JUDE BRIGLEY

★ ★ ★ ★

POETRY

Image by David Gabric

The girl in class 2C

Today’s question on the board is clear –
write of beaches, cliffs and foaming spray

and yet young Tracey’s page is empty
and questioning makes her turn aside.

She says she has never seen the sea,
but heard it in a giant shell, that

her Granny keeps on the back-yard sill
and it hissed like wind in the dark

chimney. She knows each chipping on the road

around her streets, and where dandelions
spear between flagstones on Station

Avenue. Trains don’t travel here, not
now the coal is spent out. Buses are

infrequent and the library is shut.
But once the family opposite

took her in their hired car to
the fancy lido down the valley.

She had to change in the echoing
chamber, but while the others ran through
the foot bath to the pool, she lingered.

It seemed too bright, too blue. She did
not go again, preferring paddling

in the stream where once they found a sleek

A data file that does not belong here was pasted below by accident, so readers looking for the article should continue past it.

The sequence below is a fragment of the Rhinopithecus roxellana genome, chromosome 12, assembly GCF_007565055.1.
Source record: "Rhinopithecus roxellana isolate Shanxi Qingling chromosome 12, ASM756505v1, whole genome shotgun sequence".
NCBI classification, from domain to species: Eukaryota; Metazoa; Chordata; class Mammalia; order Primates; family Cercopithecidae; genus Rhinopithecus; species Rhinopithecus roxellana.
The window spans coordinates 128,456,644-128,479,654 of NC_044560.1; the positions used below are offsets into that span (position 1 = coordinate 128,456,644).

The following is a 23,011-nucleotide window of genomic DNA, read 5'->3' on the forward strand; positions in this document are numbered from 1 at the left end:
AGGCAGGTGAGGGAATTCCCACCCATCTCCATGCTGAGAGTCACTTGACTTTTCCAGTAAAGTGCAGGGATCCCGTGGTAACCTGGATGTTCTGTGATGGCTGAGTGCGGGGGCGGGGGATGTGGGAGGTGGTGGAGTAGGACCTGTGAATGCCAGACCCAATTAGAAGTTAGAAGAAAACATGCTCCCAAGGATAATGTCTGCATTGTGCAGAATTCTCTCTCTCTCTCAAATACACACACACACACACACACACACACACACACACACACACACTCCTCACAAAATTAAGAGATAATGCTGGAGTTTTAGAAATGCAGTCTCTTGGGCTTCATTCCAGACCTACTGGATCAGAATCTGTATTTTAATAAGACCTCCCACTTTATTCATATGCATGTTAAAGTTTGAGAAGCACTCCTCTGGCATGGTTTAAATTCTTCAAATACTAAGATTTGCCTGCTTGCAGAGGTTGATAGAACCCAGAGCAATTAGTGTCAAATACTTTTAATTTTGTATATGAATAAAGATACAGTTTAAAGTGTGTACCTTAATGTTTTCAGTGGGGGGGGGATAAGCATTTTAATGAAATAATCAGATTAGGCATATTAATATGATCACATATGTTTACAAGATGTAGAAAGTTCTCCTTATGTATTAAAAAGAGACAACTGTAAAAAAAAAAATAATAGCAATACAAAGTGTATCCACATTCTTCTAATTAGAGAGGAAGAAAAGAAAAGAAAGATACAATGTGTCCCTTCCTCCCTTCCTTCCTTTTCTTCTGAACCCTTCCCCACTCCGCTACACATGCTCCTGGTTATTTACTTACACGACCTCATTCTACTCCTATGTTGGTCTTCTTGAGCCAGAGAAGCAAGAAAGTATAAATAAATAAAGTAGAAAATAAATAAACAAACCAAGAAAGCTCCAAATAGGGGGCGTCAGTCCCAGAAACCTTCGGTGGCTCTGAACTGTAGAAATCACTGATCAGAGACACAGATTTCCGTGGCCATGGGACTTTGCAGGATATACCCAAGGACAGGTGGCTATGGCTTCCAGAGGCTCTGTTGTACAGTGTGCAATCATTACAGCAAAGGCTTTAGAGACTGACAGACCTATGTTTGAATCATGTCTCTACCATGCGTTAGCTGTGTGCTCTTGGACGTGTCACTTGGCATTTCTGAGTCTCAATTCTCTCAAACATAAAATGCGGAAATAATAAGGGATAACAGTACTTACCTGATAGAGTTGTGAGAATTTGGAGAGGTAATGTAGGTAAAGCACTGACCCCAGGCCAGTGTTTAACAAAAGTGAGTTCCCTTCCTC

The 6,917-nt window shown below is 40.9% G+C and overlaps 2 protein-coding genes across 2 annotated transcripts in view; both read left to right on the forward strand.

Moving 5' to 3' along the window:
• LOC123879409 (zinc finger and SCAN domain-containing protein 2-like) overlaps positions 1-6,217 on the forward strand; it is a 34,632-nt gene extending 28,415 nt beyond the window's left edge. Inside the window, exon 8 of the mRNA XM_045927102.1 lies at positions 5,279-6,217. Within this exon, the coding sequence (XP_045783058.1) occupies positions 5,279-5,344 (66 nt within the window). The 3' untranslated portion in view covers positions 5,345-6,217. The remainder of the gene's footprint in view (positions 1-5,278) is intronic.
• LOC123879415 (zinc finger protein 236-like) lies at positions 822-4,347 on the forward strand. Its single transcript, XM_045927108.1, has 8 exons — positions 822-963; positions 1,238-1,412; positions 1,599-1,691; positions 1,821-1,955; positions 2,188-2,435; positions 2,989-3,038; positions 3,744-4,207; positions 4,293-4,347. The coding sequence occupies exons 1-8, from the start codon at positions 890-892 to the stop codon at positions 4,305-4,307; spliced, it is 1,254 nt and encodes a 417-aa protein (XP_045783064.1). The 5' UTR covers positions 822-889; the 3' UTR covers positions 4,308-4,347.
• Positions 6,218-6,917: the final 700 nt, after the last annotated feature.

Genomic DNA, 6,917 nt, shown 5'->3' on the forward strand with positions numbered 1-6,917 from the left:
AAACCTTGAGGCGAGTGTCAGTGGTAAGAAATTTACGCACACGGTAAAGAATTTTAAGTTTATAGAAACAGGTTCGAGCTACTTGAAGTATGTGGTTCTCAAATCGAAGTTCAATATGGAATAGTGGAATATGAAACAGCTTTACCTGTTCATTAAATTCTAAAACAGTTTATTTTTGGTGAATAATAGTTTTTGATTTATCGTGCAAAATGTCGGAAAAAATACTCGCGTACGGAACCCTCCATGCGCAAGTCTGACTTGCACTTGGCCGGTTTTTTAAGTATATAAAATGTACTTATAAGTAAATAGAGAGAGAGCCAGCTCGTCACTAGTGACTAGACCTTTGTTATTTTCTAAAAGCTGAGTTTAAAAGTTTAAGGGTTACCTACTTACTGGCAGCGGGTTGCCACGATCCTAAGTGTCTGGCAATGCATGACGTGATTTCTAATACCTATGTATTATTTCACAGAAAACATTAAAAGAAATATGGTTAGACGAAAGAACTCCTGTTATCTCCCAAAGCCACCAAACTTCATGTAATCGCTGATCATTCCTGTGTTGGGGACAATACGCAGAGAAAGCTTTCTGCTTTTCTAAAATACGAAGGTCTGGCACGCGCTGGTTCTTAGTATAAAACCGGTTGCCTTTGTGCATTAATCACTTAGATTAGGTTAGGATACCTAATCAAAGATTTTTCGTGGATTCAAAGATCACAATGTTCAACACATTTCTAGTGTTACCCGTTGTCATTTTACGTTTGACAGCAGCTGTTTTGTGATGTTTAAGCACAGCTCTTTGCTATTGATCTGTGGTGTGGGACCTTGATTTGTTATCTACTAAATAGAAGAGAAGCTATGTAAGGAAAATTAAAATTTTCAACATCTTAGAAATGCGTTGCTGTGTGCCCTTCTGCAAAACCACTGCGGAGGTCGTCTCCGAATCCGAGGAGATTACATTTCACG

dead rat and buried him with fullest

ceremony. No one knows her patch
as she does, and it is forest

at midnight, Apache burial
ground, planet Mars. Despite the wanton

boys around the sand sheds, it is her
ball park; it is her territory.

She writes down words like blue and cold, but
does not repeat – she has never seen

the sea.

Jocundus

They say their former teacher
never showed them a poem,
as they look at ‘Daffodils’

with curious suspicion,
as if it were a creature
tossing its head to bite or

startle with a glancing
sprightly movement.
I ask them to think

about how they
would walk in a garden,
or wander in nature

beyond the vale and lake.
Adeel jokes that he would
run with his football

but is admonished by Shen
who makes paper
flowers and leaves them

as gifts. The boys are pensive
waiting for a guide to dance
them through the margins

of the poem to the bay
where the inward eye waits.
They understand solitude

and the mind lost in thought.
But still the poem is a wary friend.
They wait for the host to open

the door to the stars where each
word twinkles and floats to bliss.

Jude Brigley is Welsh. She taught for forty years. She has been an editor and a performance poet. She is now writing more for the page and has been published in a variety of magazines including Blue Nib, Otherwise Engaged, The Lake and Scissortail.

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